Still Coaching In The 1970s?
Critical Keys To "Managing The Millennials"
By: Bill Salyers, Basketball Coach, Winning Hoops Editorial Advisory Board, Miamisburg, Ohio and Sue Ramsey, Head Womens Coach, Ashland University, Ashland, Ohio
It hadn't dawned on me until I attended one particular coaching clinic last year.
As I sat through that clinic, the question hit me like a freight train. Was I coaching in a style in which my players would really understand me?
I was in my 14th year of coaching and had been successful each season and I’ve been an active part of the Winning Hoops Editorial Advisory Board, so things must have been working, right? But suddenly, after 2 hours of listening intently at a coaches clinic, I found myself re-evaluating all of the coaching techniques that I had, or had not, been using. It wasn’t a matter of X’s or O’s, rather, I found myself questioning how I had been presenting the information to the players.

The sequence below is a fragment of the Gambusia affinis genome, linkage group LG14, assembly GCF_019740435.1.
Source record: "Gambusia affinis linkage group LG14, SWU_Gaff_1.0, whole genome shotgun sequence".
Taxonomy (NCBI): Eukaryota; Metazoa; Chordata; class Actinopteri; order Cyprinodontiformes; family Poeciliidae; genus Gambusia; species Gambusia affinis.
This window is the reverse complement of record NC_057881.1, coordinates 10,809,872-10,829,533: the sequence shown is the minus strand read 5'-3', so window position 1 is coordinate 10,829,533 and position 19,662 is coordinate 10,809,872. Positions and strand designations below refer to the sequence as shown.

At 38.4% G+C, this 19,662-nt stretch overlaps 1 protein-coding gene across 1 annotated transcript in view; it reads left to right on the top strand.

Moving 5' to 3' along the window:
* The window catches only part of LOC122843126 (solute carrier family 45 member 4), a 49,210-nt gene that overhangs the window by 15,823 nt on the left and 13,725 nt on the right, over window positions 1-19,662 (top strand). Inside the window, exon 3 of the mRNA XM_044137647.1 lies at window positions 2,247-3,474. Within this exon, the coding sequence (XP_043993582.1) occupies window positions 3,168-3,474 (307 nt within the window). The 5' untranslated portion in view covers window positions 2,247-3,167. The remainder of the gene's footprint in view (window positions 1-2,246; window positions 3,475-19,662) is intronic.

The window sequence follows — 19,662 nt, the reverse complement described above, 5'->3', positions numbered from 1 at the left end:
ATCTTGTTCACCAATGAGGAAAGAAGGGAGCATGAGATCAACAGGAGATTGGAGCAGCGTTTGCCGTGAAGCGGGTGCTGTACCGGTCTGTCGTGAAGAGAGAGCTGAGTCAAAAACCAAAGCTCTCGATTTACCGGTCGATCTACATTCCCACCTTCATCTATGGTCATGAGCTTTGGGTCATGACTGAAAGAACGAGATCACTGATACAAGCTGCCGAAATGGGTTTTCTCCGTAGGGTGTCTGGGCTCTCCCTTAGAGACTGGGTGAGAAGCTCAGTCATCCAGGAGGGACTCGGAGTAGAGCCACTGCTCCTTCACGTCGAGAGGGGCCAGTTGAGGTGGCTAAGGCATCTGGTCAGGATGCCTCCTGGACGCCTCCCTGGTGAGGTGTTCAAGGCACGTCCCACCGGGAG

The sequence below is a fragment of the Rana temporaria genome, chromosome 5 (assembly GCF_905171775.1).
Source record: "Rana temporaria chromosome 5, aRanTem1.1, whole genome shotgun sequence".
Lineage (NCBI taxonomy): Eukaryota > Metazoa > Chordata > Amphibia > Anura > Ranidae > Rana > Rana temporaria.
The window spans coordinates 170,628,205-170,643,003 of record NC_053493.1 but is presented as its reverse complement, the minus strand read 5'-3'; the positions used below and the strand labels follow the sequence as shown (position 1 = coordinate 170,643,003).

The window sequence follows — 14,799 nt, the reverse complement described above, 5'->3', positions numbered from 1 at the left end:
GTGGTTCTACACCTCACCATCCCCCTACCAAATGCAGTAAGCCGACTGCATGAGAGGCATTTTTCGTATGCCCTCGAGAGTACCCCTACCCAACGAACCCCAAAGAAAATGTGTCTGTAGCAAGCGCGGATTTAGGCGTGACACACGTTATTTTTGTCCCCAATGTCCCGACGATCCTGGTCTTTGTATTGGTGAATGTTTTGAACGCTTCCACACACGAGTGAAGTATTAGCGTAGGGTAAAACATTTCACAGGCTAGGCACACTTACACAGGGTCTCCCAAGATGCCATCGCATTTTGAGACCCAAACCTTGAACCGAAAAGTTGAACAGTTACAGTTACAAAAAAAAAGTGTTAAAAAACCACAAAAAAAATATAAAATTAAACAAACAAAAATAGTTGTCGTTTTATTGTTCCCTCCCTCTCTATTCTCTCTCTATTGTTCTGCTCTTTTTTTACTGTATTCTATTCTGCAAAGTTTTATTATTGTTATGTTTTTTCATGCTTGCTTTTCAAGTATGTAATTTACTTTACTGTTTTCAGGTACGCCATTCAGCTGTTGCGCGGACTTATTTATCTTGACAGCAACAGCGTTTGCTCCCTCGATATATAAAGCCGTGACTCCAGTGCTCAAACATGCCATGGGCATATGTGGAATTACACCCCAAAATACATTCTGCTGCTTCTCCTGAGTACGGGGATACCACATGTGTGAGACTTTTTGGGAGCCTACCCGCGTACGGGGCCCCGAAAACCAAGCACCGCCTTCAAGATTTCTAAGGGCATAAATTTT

I’ve always believed that the teams who are the most successful really understand what the coach is trying to accomplish. Additionally, I understood that players play harder when they feel they’re a real part of something and they buy into the priorities and goals that the coach has set down. So, what did I hear in those 2 hours of clinic lecture that made me question what I was doing after 14 years?
Adaptability: Knowing Your Players